Mickens Will Do ‘Anything’ To Make A Block
By Mason Kelley
Jaydon Mickens might not be the biggest guy on the field. But, when he gets the chance to spring one of his teammates, the 5-foot-11, 174-pound receiver will do “anything” to make a block.
“I just get nasty,” he said.
During Washington’s 59-52 win over Eastern Washington last week, the Huskies scored eight touchdowns. When it came time for the team to announce an Offensive Player of the Week, though, it wasn’t one of the five players who found the end zone.
It was Mickens. Sure, he led Washington with six catches for 53 yards, but it was his blocking that made the biggest impact.
“Scoring touchdowns is cool,” Mickens said. “It shows your athleticism and all that, but blocking is the core. Bishop Sankey wouldn’t be Bishop Sankey if he didn’t have that offensive line really tearing people down.”
Heading into this season, Mickens made a point to put more emphasis on his ability to help his teammates break big plays.
“It’s a want-to mentality,” Mickens said. “It can’t be, ‘Oh, I’m just going to do it.’ You’ve got to want to block. You’ve got to want to block for your teammates because, I know if I get the ball in my hands, I want my teammates to block for me so I can be successful.”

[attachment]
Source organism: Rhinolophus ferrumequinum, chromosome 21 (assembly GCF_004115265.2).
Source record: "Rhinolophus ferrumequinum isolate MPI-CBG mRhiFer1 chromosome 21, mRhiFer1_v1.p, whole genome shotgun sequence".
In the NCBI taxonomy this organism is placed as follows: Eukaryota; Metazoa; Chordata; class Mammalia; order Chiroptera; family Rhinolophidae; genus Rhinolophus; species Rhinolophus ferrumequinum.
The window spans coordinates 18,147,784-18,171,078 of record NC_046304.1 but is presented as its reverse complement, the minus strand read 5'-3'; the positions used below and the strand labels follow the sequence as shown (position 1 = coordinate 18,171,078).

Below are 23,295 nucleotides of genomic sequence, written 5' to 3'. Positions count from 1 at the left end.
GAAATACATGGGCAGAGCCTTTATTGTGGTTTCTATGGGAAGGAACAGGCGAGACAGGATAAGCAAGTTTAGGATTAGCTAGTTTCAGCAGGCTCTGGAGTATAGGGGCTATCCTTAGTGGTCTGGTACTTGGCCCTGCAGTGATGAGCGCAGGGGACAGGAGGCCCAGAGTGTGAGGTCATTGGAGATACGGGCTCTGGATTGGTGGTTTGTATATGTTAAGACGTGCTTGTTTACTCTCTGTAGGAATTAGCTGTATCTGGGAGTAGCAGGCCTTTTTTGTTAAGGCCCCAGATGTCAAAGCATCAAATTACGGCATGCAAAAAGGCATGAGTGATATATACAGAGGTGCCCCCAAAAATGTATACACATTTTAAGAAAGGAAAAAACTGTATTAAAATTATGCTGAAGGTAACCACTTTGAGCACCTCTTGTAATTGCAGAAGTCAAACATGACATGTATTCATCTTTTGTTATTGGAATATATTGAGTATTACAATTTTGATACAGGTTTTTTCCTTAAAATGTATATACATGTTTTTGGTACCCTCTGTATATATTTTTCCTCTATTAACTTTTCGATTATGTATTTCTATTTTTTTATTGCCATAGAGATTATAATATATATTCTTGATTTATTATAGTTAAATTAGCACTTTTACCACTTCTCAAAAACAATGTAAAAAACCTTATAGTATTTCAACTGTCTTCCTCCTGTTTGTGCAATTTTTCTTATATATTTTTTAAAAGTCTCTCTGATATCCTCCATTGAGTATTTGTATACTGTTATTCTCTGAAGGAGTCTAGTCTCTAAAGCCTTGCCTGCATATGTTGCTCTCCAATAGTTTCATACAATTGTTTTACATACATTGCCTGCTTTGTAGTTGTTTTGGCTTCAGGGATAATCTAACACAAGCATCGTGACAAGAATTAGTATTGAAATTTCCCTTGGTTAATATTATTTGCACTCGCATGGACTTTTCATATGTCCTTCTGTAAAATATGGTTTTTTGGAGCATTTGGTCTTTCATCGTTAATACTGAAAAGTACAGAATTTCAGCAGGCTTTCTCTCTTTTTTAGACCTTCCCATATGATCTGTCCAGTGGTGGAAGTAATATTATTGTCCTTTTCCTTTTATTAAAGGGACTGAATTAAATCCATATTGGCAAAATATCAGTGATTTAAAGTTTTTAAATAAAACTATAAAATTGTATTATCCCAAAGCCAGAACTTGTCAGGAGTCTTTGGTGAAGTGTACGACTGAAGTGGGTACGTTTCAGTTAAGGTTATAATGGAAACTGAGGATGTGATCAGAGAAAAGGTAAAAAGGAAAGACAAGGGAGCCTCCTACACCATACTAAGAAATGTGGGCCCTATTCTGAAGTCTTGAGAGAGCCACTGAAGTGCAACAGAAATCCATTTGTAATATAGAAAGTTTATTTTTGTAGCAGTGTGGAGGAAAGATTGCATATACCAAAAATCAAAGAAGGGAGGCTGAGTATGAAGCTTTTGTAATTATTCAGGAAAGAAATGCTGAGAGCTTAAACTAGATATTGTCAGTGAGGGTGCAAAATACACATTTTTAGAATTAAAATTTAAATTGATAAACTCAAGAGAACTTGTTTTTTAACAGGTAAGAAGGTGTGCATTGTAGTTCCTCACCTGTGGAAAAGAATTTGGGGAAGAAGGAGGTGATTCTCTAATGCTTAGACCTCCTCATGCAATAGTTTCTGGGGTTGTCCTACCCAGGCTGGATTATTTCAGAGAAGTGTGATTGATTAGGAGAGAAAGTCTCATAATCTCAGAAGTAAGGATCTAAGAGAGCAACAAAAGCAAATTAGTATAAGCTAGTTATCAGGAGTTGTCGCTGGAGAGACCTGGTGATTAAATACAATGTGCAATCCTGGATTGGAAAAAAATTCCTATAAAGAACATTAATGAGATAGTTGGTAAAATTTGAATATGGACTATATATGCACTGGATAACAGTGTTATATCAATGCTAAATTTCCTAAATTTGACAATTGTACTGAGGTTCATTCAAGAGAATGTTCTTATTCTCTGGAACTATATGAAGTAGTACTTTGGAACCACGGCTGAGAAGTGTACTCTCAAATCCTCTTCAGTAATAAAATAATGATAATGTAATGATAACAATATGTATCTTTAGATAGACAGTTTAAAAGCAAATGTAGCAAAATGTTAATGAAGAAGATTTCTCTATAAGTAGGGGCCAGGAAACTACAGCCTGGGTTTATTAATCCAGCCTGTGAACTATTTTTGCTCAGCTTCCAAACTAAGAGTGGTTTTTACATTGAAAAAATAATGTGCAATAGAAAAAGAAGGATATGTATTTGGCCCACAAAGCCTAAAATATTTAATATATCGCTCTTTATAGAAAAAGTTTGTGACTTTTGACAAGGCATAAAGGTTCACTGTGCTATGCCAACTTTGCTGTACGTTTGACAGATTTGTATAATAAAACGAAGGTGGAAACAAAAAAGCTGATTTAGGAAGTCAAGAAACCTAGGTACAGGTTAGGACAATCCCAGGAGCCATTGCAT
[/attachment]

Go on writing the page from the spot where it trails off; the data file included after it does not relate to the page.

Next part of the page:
Each time the Huskies tried to get a playmaker the ball in space against the Eagles, a receiver was locked up with a defender downfield.
“We all spring our guys and we all make plays,” Mickens said.
On John Ross’ 55-yard touchdown reception in the second quarter, Mickens worked to seal the edge. Later in the game, Kasen Williams threw a block that helped Mickens.
“That’s something we go over,” Mickens said. “That’s something we talk about. We do this all the time in practice, and we did it throughout camp. It just transfers to the game.”
Washington has plenty of speed among its receivers. But there is more to a big play than a fast player who can make someone miss.
“That’s how you get the explosive plays, the downfield blocks,” he said. “That one extra nudge can change the outcome of a game.”